PRO TIP: Calathea have very expressive foliage, and will make it obvious when they’re thirsty by curling up their leaves into little rolls. Don’t worry–it’s just letting you know it needs a drink. Calathea bounce back very quickly from underwatering.
The elongated shape and braid patterned leaves are what earn this plant its namesake. Place your Rattlesnake plant where it will receive bright ambient light, and watch it’s leaves move up and down with the sun! Avoid direct sunlight as this will scorch the leaves. If you are unsure about lighting conditions, placing your plant a few feet away from a window where it will not receive direct sun, is the safest bet.
We also have a guide for how to measure light in your space.
The leaves of a calathea change their spread and angle throughout the day depending on the orientation of the sun. Don’t be startled if you catch it moving out of the corner of your eye.
PRO TIP: Keep your plant away from hot and cold air drafts. This includes window breezes, heaters, and air conditioning. Maintain a temperature between 70 and 85 degrees fahrenheit. Night time temperatures should not vary more than a 10 degrees drop.
Always be sure to assess your plants watering needs upon receiving it. Before giving your plant a drink, it is best to check the moisture level in the soil first. Calathea like to dry out minimally between waterings, so feel the soil with your finger a few inches down to ensure it’s not already drenched before watering. Consider aerating the soil of your plant before the initial watering. We compact the soil to avoid shifting during transit, so aering can help the soil breath and allow for moisture to be released. Calathea prefer soil that is slightly moist at all times, watering once to twice a week will usually suffice. If the top 1”-2” of the soil are dry then your plant is ready to be watered. If you let the soil dry out too much, you may see browning or yellowing on the leaves, but don’t fear, these plants are hardy and can bounce back after a good drink! Too much water can also result in root rot, so it’s important that the soil not remain soggy for extended periods. Calathea are rainforest dwellers, so they appreciate added humidity.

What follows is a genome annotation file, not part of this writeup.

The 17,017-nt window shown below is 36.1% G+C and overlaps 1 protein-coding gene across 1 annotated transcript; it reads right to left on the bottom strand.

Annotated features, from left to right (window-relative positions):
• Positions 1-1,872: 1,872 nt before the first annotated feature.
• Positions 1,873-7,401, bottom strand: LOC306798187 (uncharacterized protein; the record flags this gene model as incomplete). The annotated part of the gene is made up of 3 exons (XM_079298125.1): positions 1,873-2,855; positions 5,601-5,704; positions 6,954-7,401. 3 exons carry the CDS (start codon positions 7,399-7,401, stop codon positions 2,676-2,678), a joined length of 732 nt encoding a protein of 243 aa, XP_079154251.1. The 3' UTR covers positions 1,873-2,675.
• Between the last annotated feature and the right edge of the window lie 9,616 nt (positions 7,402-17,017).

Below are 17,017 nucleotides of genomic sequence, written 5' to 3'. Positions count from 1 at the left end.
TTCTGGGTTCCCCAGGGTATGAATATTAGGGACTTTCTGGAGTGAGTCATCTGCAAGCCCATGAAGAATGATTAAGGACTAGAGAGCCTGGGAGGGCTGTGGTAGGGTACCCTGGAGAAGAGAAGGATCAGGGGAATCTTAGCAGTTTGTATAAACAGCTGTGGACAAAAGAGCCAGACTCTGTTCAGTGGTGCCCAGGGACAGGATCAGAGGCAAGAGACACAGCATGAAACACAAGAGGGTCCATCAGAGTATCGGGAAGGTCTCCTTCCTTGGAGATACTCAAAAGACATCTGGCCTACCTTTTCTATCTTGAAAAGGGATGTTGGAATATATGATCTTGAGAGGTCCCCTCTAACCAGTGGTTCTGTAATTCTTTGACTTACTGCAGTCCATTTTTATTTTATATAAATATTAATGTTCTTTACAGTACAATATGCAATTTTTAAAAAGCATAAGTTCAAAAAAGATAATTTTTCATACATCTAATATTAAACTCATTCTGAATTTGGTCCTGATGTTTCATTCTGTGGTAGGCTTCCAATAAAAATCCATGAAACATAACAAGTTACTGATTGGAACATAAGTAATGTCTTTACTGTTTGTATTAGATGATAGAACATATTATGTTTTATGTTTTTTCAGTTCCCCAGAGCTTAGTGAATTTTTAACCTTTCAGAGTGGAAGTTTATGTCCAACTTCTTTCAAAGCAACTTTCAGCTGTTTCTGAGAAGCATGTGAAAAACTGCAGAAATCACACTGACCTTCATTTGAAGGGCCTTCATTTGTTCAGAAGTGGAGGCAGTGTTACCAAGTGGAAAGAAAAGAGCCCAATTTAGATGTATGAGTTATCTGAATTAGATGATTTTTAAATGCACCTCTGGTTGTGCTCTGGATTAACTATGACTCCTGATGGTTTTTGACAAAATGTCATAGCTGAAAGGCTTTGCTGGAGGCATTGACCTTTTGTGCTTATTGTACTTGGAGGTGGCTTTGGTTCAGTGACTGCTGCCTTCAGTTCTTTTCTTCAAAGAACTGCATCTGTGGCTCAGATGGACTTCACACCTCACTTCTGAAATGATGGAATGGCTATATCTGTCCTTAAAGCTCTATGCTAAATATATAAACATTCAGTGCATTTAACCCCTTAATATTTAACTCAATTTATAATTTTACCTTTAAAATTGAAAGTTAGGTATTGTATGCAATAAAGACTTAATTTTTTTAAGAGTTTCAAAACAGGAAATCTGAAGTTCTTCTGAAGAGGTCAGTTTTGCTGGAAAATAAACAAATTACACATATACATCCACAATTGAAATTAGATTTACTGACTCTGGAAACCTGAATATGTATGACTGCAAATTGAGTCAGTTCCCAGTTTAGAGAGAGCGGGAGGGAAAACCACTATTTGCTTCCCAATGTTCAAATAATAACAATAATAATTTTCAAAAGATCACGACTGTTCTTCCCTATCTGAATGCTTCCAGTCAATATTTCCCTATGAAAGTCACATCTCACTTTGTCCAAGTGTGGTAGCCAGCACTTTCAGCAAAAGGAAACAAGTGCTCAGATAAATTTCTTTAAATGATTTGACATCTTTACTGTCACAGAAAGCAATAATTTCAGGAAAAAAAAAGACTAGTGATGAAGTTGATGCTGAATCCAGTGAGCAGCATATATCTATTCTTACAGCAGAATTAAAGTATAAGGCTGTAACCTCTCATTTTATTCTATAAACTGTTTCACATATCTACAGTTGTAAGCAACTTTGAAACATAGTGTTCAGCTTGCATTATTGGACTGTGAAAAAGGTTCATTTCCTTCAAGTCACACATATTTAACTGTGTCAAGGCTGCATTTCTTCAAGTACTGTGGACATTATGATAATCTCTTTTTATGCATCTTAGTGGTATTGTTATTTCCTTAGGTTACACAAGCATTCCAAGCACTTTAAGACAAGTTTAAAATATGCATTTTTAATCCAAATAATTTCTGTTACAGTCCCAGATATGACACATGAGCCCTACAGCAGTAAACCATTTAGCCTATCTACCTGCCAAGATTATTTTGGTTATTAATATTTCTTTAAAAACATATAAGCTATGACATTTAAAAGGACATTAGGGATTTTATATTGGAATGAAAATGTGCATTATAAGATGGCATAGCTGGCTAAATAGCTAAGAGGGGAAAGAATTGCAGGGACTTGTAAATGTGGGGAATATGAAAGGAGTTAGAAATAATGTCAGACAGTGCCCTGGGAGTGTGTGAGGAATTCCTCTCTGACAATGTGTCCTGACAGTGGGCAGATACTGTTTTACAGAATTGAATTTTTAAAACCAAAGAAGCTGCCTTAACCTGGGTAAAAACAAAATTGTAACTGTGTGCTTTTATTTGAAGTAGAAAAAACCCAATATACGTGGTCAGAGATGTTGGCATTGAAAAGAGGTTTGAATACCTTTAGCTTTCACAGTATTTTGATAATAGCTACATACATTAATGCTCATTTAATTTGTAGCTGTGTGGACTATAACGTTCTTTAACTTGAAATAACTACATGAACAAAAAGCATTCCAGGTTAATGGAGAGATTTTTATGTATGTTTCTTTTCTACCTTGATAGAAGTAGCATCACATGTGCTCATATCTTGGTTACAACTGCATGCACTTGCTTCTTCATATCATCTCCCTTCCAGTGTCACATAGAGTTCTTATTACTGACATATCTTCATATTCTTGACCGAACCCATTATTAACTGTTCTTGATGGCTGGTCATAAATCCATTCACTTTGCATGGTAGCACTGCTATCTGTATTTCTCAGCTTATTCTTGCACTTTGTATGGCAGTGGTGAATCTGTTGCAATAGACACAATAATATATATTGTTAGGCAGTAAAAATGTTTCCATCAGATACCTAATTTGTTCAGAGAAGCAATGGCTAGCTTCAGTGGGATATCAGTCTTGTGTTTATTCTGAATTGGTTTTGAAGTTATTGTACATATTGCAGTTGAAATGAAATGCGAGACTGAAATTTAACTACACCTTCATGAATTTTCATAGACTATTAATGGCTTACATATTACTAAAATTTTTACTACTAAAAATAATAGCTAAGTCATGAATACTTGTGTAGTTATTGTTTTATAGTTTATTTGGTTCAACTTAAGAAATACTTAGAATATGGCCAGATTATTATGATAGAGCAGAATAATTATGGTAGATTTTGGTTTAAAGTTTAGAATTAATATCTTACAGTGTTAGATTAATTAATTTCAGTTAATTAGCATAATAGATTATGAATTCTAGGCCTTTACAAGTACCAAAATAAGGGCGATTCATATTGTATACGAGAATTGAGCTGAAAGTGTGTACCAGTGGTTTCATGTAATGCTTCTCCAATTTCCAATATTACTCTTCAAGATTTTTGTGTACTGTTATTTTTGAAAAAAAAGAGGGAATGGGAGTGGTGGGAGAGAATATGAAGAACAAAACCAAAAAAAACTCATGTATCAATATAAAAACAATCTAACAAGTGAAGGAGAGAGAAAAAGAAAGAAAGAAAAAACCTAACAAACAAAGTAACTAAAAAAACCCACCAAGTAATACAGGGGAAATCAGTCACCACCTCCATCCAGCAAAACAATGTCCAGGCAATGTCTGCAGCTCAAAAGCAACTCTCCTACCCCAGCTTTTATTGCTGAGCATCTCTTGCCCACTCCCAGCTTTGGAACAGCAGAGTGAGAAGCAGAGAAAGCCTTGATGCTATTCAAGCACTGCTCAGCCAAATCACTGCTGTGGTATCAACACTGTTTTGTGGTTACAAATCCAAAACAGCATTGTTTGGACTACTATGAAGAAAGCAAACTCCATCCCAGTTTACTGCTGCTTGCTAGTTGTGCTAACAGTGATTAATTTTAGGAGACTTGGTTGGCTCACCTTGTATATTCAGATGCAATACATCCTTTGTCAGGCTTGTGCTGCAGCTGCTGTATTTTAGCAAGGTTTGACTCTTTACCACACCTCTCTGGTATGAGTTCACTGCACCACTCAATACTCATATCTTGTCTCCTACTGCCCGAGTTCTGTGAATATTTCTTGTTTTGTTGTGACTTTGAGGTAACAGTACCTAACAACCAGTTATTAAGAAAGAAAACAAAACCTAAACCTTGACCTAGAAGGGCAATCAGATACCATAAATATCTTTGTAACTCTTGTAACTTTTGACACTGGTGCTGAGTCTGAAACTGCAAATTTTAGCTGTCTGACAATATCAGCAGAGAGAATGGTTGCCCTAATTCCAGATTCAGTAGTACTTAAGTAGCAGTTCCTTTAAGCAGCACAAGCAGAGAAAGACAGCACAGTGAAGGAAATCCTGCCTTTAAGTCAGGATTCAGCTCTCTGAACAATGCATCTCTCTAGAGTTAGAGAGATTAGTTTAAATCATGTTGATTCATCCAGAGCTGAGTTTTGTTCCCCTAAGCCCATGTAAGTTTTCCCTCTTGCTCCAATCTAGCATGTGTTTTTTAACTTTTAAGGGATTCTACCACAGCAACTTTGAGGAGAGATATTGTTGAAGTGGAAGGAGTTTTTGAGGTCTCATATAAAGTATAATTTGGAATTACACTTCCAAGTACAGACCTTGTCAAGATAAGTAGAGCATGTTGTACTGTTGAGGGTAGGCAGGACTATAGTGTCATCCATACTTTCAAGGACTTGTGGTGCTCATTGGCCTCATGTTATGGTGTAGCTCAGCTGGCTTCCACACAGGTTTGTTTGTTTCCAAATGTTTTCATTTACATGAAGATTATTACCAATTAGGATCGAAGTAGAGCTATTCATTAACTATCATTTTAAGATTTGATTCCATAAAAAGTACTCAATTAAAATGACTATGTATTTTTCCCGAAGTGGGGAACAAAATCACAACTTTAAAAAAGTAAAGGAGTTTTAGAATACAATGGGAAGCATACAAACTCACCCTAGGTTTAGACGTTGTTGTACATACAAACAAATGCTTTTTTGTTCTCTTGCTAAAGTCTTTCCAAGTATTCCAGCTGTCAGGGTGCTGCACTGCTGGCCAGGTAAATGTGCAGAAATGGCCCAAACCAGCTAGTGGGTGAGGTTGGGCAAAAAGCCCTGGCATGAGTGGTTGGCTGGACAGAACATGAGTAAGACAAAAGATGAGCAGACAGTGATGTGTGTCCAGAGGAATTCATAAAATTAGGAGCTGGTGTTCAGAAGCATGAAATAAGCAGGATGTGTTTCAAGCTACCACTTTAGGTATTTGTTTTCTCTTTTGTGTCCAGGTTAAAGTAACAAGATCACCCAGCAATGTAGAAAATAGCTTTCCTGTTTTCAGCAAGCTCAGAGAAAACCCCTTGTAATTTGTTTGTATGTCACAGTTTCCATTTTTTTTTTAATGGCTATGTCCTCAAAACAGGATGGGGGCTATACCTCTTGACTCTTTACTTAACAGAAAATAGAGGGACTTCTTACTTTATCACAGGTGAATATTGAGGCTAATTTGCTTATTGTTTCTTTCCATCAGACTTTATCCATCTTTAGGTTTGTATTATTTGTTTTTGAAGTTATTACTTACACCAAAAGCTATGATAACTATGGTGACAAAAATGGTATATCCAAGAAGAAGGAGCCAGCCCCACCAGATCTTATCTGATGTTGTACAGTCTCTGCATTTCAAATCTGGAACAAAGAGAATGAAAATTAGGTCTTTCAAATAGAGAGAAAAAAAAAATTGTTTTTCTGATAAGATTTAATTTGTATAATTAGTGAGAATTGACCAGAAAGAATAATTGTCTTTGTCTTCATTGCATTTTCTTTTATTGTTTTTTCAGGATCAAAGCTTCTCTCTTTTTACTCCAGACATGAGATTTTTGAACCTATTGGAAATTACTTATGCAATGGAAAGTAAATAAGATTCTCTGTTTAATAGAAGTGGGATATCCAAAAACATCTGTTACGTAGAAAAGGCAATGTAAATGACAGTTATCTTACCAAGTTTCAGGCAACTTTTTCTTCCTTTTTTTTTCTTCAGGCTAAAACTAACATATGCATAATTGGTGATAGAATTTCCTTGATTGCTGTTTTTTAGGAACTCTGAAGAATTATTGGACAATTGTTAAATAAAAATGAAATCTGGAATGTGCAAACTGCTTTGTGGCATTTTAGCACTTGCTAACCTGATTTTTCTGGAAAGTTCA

There are two types of standard planters offered by Greenery NYC—those with drainage holes, and those without. Within those two categories are an array of sizes and styles to choose from. All these factors play a role in the quantity and frequency of water given to your plant.
Plants purchased in a pot without a drainage hole have been set up with a built in drainage system. A layer of hydro stones (porous, absorbent material made of recycled glass) has been placed beneath the soil to act as a reservoir and retain any excess water that flows through the soil. You will need to be slightly more cautious not to pour too much water into these containers as there is no way for the water to escape. We suggest pouring small amounts of water in bit by bit, until you have reached the desired moisture level in the soil.
For plants with a drainage hole, water until it begins to come out the bottom of the pot and into the catch tray.
Always be sure to assess your plants watering needs upon receiving it. Refer to the routine maintenance section for moisture requirements. We suggest pouring small amounts of water in bit by bit, until you have reached the desired moisture level in the soil.
The self-watering planters require a good, solid watering of the topsoil after they are first placed. This is important, because the roots of the plants need to grow into the reservoir in order to drink from it. Follow the standard planter instructions for the first four weeks until the reservoir is ready to be tested.
TEST: After four weeks, fill the reservoir until the red indicator reaches the MAX line. If the indicator goes down over the first few days, it means the plant is ready for reservoir servicing. If not, be sure to continue top watering for a few more weeks, until the plant starts drinking from the reservoir.
RESERVOIR SERVICING: Once the indicator goes down, do not refill the reservoir right away. Similar to how humans need a breath of air between gulps of water, almost all plants require a drying out period. Ficus Audrey need to dry out between waterings only slightly, so once the reservoir is empty wait a few days before you refill. Always allow for the reservoir to empty all the way, and after the drying out period, be sure to fill it until the indicator reaches the MAX line.
From here on out, you should NEVER topwater the plant. If you water from the top, it can drown the plant. In the Self Watering Container, the top layer of soil will eventually become extremely dry and hard, and may even pull away from the edges of the pot. This is not a cause for concern, but simply because the plant is drinking directly from its roots in the water reservoir.
Step 1: Top water for two weeks. The indicator will look empty, like the picture above.
Step 2: Fill the reservoir until the red indicator reaches the MAX line.
Step 3: Watch the indicator over the next day or two. If it goes down on its own, it means the roots of the plant have grown into the reservoir. From here on out, ONLY water in the reservoir.
Why are my Calathea’s leaves drooping?
The edges of my plants’ leaves are turning yellow and brown. What can I do?
Why is my Calathea losing the saturation in its leaves?
How often should I fertilize my plant?
How often does my plant need to be repotted?
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